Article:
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Community journalism is not dead yet

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From The Editors Desk Emily WootenI recently experienced a moment in time that truly revealed and encapsulated the significance of what we do and why we do it. This revelation made such a big impact on me that I have to share it.

On Friday, August 25, I was proofreading the last of the pages for the Sunday paper when I received a call at 6:22 p.m. from my coworker Brian who was en route to Houston for Livingston’s football game against Houston Episopal. He’d learned that the Alabama-Coushatta Police Department had been summoned to escort a body from a Lufkin hospital to a Livingston funeral home. I told him I’d see what I could find out.

I immediately went to Facebook where I soon learned from reading my friend Herb’s post – a member of the tribe – that their Second Chief, Mikko Poliika Istaaya, Millie Ann Thompson Williams had succumbed to a long illness. I felt as if I’d been punched in the gut. Miss Millie had made history earlier this year when she was inaugurated second chief, the first woman to ever serve as a chief in the history of the tribe. I’d had the honor of being in her presence on more than one occasion, had heard her speak and had photographed her several times. She was a soft-spoken, stoic, beautiful woman who knew she was making history and fully appreciated the opportunity to share her knowledge with others.

I called Brian back at 6:39 p.m. to relay my findings, telling him that I’d do my best to get it covered. Our page designer Amanda and I discussed it and agreed that it was too late to get it in the Sunday paper as those pages had already been sent to the press. We agreed that I’d work it up and have it ready for the following Thursday’s paper. It had been a busy week and I was tired and ready to head home but I had a couple errands to run first. I also needed to get gas, having driven “on fumes” most of the day.

My conscience began niggling me, however. That woman deserved more. And so did the tribe. And so did our readers. I returned to Facebook to see if Herb had provided any updates and he had. He’d given an ETA of when the procession was expected to go through town. I looked at my watch and realized the timing would work out perfectly. I completed my errands, got gas and then parked in front of Alma’s Courthouse Whistle Stop Cafe where I would have a front-row seat to the procession as it rounded the corner in the main intersection downtown. I stood there on the sidewalk eyeing the red and blue flashing lights on the patrol cars in the distance as they came closer and closer. Although I missed getting a shot of the hearse carrying Miss Millie, I was able to get a photo of the deputies blocking traffic for the procession. It would have to suffice.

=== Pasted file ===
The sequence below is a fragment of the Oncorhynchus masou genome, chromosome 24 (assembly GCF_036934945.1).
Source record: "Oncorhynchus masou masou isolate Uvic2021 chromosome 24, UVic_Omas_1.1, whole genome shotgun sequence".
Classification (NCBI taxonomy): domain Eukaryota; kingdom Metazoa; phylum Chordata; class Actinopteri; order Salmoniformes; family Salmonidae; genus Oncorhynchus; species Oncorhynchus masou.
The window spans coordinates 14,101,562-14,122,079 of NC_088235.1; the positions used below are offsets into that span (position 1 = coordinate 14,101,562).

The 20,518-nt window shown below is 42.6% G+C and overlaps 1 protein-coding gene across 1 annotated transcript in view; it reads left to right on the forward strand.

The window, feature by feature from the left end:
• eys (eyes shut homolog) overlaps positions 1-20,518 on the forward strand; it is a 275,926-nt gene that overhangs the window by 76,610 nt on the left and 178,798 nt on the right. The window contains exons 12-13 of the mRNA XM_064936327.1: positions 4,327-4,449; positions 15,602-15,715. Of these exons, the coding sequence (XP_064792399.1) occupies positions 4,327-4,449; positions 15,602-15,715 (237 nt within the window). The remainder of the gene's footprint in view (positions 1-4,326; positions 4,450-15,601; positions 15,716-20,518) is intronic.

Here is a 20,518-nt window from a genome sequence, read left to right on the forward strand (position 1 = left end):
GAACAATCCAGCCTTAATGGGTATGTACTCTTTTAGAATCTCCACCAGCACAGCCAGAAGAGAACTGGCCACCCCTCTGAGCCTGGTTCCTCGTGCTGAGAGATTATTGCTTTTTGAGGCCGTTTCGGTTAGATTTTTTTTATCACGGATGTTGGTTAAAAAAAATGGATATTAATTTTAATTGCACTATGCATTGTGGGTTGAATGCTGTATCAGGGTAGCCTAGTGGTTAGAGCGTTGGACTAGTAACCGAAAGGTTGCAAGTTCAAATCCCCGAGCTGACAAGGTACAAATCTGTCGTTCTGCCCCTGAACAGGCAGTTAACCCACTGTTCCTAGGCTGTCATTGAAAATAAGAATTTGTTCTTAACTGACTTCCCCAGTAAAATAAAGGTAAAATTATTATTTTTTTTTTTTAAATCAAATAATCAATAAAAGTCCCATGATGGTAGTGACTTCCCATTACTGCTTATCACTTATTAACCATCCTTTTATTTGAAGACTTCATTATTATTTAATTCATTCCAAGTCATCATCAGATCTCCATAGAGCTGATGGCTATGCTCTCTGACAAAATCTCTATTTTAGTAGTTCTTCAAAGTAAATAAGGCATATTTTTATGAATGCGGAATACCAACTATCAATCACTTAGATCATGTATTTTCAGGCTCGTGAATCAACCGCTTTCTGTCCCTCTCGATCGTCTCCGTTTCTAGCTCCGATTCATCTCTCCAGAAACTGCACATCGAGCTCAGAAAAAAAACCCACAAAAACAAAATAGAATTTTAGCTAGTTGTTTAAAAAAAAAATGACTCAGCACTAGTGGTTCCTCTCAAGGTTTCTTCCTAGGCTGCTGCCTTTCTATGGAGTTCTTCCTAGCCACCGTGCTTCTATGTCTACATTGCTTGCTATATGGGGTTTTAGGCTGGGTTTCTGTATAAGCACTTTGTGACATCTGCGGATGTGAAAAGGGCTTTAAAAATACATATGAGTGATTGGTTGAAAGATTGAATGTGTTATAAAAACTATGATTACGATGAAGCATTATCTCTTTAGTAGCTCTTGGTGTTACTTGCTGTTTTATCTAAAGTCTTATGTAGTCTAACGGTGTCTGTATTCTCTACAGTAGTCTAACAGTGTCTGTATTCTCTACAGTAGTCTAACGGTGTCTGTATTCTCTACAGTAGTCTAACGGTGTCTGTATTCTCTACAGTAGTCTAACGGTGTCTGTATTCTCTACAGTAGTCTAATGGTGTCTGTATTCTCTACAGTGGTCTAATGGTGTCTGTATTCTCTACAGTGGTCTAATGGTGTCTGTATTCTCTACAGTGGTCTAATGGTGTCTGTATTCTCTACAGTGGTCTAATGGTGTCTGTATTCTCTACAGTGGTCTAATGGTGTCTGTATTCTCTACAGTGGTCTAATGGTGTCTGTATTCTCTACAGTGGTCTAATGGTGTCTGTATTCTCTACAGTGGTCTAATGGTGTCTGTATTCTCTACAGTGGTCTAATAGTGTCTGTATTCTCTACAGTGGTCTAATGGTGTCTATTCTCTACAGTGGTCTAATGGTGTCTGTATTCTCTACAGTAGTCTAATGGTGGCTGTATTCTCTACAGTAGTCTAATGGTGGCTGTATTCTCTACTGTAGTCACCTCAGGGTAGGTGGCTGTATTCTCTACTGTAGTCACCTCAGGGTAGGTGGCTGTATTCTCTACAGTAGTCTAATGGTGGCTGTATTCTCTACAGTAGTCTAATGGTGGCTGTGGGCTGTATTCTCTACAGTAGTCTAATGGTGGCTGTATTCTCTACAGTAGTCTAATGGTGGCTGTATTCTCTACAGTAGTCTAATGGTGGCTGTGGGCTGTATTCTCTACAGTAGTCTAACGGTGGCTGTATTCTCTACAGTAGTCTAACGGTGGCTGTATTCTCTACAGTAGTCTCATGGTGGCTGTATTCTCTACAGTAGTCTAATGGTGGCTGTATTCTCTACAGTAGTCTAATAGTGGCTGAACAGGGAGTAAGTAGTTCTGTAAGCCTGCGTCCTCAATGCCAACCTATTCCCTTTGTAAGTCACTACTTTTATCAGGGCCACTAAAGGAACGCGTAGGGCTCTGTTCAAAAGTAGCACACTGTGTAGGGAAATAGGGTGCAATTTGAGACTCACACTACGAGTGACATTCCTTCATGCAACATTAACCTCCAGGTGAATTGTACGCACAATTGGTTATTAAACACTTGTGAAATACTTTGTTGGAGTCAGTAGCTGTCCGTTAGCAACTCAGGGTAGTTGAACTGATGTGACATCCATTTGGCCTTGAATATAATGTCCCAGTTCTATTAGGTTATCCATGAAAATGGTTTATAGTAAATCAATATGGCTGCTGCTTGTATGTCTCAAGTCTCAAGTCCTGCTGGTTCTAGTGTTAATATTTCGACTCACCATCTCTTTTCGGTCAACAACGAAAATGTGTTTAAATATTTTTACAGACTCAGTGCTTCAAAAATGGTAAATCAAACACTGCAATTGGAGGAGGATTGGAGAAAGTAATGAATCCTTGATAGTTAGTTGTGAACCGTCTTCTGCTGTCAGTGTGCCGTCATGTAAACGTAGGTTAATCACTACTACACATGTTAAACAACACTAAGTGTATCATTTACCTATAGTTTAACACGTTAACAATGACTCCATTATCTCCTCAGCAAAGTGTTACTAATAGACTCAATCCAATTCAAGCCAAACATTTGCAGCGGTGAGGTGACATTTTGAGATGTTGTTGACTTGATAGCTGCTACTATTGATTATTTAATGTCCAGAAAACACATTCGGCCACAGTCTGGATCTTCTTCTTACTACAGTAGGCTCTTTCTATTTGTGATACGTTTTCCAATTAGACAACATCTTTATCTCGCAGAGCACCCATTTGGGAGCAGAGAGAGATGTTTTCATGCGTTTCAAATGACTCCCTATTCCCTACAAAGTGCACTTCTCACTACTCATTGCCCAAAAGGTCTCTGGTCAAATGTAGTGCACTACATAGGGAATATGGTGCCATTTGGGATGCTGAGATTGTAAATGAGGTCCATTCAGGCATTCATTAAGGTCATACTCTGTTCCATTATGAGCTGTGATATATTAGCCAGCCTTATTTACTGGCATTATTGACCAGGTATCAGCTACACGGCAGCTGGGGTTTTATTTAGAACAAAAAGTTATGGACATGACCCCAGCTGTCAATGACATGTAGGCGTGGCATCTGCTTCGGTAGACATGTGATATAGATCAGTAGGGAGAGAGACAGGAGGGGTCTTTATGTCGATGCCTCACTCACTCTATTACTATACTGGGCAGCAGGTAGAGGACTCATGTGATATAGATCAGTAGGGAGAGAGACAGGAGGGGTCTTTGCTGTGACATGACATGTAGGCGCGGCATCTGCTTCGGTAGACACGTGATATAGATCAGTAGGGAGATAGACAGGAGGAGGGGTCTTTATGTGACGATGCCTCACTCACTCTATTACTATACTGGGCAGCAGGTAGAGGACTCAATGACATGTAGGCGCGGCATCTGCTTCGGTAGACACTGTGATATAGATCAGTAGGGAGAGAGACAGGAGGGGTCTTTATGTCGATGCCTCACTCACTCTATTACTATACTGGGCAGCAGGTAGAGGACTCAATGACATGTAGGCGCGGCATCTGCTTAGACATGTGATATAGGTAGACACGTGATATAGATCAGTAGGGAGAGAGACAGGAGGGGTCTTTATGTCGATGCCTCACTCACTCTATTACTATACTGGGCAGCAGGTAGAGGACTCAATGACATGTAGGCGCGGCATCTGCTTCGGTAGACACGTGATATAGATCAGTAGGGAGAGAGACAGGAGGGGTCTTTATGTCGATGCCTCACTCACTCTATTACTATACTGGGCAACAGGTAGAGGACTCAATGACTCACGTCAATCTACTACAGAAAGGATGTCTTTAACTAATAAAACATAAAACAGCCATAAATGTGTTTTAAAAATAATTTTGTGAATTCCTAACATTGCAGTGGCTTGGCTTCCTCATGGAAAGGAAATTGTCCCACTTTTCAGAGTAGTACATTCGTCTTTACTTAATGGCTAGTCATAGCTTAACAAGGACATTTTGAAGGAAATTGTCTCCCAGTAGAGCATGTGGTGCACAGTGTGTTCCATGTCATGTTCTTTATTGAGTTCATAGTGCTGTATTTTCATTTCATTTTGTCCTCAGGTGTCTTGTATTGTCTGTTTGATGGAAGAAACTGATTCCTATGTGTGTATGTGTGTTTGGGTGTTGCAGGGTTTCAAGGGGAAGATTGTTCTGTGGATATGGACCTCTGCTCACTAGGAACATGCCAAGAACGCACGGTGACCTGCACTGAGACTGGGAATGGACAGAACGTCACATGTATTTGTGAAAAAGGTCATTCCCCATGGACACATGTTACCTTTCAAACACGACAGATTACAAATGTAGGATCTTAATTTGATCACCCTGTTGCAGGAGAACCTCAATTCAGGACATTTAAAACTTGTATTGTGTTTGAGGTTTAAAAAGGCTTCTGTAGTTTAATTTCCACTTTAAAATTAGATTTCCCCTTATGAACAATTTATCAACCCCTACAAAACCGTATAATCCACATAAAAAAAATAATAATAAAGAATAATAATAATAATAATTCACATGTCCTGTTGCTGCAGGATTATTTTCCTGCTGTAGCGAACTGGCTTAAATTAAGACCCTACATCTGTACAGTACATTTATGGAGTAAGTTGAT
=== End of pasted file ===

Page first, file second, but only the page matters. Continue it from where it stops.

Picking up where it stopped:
I headed back to the paper, quickly retrieving the digital files of my previous coverage of Miss Millie and cobbled together a story that reported her passing, told a little of her history and even included direct quotes made by her at a press conference earlier in the year. I then called our webmanager Jim to tell him that I was about to email a story and a couple of pictures to him, that it was breaking news and that I needed it posted on the website and the paper’s Facebook page immediately. I felt sad but good as I returned home, still tired but feeling that I’d done the right thing. I checked the website, it was there and I texted Jim a thank you for his efforts.

The following morning, Saturday, August 26, I arose, made my coffee, sat down at my laptop and went to easttexasnews.com. I pulled up the breaking story and saw that it had been viewed over 30,000 times. I rubbed my eyes, briefly wondering if I was losing my mind. I X’ed out of it, puttered around the kitchen a little bit and then went back and pulled it up again. I had read the number correctly and it was continuing to tick higher and higher as more people viewed the story.

The gravity of what had occurred was not lost on me. Although it would be another five days before we would put out a paper, we pivoted, using the tools and platforms at our disposal and reported breaking news in an extremely timely manner. And even more telling – over 30,000 people trusted us enough to go to our website and seek out the story.

The last time I looked, that story had been viewed by 43,657 people. With apologies to Mark Twain, I would opine that the reports of the death of community journalism have been greatly exaggerated.

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